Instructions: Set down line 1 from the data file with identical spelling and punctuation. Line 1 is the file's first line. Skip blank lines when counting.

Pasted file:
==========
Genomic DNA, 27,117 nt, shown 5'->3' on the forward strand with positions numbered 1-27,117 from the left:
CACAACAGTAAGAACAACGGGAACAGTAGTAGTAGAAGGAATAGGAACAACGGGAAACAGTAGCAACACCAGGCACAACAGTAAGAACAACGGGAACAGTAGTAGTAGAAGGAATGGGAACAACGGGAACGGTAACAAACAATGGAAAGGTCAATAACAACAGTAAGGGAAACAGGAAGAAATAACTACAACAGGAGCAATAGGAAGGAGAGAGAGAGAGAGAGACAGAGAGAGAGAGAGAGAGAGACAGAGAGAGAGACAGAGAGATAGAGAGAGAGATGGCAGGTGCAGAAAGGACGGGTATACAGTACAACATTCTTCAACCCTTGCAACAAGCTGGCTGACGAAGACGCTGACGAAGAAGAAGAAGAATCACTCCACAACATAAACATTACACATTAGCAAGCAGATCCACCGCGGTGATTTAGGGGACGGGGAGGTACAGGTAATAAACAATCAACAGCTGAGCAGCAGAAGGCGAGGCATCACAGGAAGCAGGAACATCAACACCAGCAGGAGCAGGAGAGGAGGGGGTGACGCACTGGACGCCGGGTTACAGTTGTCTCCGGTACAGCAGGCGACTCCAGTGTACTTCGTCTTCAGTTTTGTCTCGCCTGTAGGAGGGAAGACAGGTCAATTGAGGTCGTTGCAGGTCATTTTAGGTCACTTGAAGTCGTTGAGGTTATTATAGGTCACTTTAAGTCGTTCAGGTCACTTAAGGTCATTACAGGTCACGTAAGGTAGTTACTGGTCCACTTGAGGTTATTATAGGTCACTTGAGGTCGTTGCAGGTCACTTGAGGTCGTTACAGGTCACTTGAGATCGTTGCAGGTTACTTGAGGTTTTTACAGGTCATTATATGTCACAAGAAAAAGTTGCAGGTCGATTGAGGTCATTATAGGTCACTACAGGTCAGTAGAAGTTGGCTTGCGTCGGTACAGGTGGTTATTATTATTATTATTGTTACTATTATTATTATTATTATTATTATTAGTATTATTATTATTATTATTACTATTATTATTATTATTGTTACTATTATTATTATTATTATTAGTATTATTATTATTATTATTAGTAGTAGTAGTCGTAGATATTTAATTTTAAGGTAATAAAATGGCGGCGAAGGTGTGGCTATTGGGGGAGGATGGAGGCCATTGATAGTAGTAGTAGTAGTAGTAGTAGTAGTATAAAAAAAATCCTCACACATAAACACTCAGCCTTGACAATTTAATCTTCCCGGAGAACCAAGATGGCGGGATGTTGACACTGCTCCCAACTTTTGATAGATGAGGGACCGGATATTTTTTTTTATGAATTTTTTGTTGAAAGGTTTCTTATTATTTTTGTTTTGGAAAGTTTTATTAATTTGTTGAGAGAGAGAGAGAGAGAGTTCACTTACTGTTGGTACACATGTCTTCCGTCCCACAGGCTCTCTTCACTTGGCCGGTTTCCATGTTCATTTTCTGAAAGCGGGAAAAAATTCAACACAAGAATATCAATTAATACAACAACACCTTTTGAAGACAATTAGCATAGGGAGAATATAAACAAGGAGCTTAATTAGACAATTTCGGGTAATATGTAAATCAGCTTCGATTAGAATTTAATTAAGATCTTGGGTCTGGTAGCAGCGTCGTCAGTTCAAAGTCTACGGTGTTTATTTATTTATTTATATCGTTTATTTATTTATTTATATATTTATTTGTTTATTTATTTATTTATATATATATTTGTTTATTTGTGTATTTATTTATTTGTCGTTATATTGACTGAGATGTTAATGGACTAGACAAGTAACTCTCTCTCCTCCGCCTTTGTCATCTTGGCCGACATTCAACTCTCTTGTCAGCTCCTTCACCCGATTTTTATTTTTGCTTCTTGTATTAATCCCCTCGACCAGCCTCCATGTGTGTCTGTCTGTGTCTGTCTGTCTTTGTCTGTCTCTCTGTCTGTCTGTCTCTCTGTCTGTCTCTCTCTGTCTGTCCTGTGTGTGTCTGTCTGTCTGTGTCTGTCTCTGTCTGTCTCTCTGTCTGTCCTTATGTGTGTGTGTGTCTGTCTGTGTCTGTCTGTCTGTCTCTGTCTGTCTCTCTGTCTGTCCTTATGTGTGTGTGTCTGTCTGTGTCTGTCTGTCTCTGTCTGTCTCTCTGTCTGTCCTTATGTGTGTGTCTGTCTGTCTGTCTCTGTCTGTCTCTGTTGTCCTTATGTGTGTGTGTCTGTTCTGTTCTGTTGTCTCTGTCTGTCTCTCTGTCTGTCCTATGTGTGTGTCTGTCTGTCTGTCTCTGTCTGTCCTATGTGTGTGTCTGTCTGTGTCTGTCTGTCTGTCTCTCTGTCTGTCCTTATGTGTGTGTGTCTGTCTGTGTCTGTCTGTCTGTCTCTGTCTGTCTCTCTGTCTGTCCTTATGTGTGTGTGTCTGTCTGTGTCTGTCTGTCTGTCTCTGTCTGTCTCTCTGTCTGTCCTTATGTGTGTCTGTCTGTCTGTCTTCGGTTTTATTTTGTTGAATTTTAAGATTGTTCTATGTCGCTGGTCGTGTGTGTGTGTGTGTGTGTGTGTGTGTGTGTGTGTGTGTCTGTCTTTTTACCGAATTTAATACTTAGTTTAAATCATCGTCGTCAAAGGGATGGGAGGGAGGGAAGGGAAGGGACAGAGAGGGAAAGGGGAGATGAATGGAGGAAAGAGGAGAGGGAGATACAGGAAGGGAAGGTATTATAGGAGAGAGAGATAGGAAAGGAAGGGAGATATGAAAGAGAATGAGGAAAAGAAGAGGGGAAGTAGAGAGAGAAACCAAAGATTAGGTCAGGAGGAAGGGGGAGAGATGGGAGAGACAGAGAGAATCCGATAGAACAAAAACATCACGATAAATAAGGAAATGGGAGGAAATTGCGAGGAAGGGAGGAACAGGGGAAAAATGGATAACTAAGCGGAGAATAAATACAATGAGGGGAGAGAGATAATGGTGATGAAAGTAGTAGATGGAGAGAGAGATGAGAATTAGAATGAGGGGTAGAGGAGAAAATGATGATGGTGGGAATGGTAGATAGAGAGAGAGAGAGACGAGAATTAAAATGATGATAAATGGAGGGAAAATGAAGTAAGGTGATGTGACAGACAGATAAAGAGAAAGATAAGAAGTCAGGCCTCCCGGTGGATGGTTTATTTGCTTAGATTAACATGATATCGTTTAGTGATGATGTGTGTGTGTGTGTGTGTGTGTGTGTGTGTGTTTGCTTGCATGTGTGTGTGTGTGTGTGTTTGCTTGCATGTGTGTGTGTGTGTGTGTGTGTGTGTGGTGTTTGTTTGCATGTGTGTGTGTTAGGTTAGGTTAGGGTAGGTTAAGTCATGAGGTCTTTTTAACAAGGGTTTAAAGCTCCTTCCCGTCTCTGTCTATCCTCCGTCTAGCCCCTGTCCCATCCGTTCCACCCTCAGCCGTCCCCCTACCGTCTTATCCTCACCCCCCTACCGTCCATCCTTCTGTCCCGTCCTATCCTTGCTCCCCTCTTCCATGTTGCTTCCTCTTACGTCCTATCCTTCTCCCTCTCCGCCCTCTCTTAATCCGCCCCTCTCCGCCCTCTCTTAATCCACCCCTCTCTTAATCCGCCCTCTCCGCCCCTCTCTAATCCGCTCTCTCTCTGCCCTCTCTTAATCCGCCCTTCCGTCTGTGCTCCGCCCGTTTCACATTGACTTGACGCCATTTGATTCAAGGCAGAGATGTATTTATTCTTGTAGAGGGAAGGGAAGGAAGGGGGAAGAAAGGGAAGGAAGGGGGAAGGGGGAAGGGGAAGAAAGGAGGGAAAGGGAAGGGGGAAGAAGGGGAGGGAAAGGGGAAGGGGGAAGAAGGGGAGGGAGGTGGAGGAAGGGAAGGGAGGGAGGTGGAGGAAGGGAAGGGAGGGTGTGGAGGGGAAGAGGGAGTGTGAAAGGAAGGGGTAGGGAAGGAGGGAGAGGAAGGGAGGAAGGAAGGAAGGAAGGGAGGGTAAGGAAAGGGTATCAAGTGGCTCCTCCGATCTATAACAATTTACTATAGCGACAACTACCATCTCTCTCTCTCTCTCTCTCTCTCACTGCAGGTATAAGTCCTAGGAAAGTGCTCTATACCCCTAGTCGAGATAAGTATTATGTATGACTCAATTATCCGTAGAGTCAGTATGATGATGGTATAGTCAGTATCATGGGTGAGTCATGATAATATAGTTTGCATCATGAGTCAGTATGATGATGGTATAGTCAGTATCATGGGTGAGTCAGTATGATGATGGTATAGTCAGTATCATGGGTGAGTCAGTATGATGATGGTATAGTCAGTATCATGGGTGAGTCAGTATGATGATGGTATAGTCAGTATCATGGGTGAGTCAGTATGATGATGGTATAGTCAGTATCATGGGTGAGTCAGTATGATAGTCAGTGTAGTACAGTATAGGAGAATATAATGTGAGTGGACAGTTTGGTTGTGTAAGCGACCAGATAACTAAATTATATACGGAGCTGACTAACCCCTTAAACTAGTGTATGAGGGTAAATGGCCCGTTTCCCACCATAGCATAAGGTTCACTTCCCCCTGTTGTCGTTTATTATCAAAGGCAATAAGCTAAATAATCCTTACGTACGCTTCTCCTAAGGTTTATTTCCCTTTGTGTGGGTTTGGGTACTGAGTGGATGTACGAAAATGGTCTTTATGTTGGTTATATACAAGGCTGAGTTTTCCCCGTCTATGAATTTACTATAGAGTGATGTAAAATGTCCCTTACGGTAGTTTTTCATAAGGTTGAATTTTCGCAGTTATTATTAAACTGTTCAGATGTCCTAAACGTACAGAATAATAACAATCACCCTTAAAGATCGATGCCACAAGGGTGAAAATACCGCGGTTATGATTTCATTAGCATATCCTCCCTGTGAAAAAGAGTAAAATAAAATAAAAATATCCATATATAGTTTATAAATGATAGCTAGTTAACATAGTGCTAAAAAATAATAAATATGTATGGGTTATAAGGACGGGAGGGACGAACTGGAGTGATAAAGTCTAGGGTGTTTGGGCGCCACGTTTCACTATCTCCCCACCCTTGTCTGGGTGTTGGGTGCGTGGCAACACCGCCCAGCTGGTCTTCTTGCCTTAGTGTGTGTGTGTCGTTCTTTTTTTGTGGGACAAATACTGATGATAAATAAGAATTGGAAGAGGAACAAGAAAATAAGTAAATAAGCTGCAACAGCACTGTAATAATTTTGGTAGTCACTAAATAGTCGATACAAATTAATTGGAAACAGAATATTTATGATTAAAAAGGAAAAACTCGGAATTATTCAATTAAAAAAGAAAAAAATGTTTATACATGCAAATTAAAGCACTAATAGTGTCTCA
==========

Genomic DNA, 27,117 nt, shown 5'->3' on the forward strand with positions numbered 1-27,117 from the left: